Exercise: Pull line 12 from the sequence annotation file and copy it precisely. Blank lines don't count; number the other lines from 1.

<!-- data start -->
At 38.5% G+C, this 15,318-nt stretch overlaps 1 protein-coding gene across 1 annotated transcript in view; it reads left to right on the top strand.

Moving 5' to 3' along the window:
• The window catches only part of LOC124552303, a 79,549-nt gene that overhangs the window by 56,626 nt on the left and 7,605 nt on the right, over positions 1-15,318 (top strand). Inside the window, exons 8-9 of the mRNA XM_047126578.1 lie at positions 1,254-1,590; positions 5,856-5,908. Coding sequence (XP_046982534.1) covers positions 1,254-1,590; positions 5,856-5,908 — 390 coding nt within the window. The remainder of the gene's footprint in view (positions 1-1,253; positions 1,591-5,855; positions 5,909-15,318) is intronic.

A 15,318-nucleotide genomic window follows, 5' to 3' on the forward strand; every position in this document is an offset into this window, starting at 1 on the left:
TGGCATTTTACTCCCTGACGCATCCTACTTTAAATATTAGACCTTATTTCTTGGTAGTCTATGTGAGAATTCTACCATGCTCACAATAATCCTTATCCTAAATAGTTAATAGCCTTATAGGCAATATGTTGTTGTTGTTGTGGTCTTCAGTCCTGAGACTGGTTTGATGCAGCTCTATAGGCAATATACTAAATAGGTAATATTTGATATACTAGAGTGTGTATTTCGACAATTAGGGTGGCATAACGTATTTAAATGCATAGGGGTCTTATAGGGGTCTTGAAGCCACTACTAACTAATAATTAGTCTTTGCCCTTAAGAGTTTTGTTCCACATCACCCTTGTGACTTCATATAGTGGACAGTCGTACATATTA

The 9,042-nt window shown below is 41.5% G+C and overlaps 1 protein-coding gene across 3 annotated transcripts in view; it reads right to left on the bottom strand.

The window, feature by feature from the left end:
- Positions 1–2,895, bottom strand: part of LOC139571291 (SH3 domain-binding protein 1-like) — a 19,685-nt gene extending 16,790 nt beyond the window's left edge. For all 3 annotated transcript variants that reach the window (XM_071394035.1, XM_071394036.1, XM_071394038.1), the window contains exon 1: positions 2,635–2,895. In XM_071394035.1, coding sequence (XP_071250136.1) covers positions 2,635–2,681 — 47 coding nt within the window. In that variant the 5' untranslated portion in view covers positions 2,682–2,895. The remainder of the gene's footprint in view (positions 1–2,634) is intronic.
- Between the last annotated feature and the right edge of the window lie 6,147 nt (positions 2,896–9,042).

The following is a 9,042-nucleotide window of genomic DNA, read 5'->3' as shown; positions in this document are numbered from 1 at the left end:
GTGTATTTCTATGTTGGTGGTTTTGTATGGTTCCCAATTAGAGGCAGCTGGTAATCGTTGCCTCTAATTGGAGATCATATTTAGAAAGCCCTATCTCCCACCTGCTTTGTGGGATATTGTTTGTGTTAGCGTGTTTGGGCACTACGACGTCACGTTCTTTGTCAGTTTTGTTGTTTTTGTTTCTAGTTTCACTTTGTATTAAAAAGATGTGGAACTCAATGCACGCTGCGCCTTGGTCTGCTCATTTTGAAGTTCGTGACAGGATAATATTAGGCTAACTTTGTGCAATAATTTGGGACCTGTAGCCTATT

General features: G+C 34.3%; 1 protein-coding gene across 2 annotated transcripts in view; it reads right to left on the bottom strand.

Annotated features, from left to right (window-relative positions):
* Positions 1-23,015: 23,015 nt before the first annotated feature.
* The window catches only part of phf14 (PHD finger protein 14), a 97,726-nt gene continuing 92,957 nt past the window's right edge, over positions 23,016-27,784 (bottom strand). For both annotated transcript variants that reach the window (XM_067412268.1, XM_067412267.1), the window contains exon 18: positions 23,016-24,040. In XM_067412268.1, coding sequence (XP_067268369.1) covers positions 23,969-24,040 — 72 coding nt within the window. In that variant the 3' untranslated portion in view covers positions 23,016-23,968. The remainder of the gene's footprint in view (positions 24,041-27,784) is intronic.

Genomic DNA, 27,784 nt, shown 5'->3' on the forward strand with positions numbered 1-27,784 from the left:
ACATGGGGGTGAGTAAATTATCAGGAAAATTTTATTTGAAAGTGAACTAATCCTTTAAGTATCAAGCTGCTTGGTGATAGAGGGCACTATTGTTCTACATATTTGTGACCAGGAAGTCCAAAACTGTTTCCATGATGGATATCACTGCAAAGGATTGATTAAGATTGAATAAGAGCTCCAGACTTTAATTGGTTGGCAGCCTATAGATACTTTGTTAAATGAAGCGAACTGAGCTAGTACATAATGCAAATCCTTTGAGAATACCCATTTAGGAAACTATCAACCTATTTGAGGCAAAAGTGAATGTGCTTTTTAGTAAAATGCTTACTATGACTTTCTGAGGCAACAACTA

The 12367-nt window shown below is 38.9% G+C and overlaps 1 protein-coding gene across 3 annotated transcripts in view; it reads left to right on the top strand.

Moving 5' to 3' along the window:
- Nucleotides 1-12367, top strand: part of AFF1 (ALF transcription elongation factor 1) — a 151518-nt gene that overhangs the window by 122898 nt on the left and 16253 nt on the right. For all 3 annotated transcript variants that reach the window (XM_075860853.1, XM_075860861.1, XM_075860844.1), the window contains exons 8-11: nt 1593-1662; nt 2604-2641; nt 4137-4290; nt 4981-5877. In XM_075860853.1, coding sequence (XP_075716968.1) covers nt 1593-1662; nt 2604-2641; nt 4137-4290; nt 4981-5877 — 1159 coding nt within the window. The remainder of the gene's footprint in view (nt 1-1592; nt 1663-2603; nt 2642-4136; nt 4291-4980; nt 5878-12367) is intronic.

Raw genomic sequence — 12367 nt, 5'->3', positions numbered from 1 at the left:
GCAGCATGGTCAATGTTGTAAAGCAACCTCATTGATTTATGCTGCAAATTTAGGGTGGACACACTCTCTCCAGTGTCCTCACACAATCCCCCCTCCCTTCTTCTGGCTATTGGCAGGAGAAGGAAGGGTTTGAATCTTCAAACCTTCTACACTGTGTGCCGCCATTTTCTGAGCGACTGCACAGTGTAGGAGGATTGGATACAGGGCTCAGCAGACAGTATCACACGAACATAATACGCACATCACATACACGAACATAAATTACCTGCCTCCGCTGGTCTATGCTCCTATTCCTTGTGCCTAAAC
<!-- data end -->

General features: G+C 34.3%; 1 protein-coding gene across 2 annotated transcripts in view; it reads right to left on the bottom strand.